I Made My Own Chocolates For Valentine’s

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Chocolate market worldwide is estimated to be valued at more than 44 billion US dollars, and it is projected to even reach up to more than 60 billion US dollars by year 2027. That’s a very profitable business. And there is no more popular time that chocolates are flying off the shelves than Valentine’s.

Chocolate is actually made from a fruit, the cocoa bean. About 40 cocoa beans are contained within a cocoa pod. Cocoa can live for up to 200 years, but only produces viable cocoa beans for 25 years. The scientific name for the cocoa tree is Theobroma cacao which means ‘Food of the Gods’ in Latin. The Swedish botanist Linnaeus gave the cocoa tree this name in the eighteenth century and you can tell how revered the tree has always been.

It was said that the Olmecs of Mexico were the first civilization to use the cocoa beans which grew wild in Central America as far back as 1500BC. That’s over 3,500 years ago! History recorded that the Mayans and the Aztecs were chocolate lovers and valued the cacao beans. Cocoa beans were brought back to Spain in the sixteenth century and chocolate has become sought-after among the royalty and aristocrats since. Now, it’s not just among royalty, but everybody loves chocolates.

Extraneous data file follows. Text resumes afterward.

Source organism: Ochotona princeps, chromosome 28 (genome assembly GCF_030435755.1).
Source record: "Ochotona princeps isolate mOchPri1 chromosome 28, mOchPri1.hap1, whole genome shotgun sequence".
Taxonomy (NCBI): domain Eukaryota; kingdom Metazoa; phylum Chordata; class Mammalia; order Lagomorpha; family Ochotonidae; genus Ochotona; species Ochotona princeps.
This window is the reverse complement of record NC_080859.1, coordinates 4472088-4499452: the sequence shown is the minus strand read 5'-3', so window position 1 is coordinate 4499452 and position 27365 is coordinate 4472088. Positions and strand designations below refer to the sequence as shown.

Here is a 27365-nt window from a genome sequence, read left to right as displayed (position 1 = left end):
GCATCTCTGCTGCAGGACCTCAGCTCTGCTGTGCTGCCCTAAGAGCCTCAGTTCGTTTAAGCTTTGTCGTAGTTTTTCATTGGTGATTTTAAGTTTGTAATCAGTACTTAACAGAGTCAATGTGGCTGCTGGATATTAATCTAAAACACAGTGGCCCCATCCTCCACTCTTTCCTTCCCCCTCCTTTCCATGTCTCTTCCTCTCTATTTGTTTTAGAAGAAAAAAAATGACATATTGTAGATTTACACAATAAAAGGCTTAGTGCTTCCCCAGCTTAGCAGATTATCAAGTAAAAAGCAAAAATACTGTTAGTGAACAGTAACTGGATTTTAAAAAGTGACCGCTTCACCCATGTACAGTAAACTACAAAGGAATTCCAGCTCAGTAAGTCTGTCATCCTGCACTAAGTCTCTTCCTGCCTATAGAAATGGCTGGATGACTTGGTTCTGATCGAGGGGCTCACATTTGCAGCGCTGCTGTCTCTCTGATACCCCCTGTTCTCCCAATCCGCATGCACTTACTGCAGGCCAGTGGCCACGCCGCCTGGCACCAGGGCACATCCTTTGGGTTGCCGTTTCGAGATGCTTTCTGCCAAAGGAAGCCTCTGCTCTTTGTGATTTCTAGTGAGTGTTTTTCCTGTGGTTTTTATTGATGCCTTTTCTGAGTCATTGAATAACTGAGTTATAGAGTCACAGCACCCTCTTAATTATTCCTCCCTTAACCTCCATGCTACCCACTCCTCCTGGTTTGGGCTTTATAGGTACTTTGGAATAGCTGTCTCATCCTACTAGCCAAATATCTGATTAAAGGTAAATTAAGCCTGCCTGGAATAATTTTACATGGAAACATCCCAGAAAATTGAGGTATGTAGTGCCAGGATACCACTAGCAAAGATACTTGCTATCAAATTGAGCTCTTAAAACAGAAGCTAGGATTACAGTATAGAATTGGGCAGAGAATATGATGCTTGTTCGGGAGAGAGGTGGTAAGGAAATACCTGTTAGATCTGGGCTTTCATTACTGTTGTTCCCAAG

Today, about 70 percent of the world’s cocoa beans come from four West African countries: Ivory Coast, Ghana, Nigeria and Cameroon. The Ivory Coast and Ghana are by far the two largest producers of cocoa, accounting for more than 50 percent of the world´s cocoa.

Recently we were in a place where they farm cocoa beans, and we visited a small lab where they make chocolate from scratch. So my wife and I made our own chocolate bars and bon bon, with the assistance of the pastry chef.

Here’s the dried roasted cocoa bean that is broken down to small pieces called cocoa nibs.

The nibs were further grounded and were placed in a conching machine (photo below) and churned for about 12 hours that turned them into thick chocolate paste. Sugar is also added during this process.

The next process is heating, and cooling, and reheating, to give the chocolate paste the right consistency.

Photo below is me spreading and mixing the chocolate paste, a process called “tempering,” which gives the chocolate a smooth and glossy finish. Of course I was under the supervision of the pastry chef.

After determining that our chocolate has the right consistency and texture, we poured them into molds and added other ingredients to our own delight.

Once the molded chocolate bars and bon bons cooled down and hardened into the final form, we wrapped them with foil and paper to give it the professional appearance of a real commercial chocolate product.

Below are the chocolates we made that we brought home, and are ready for our consumption and enjoyment.

For this Valentine’s, I’m eating my very own chocolates that I help create.

Happy Valentine’s Day everyone.

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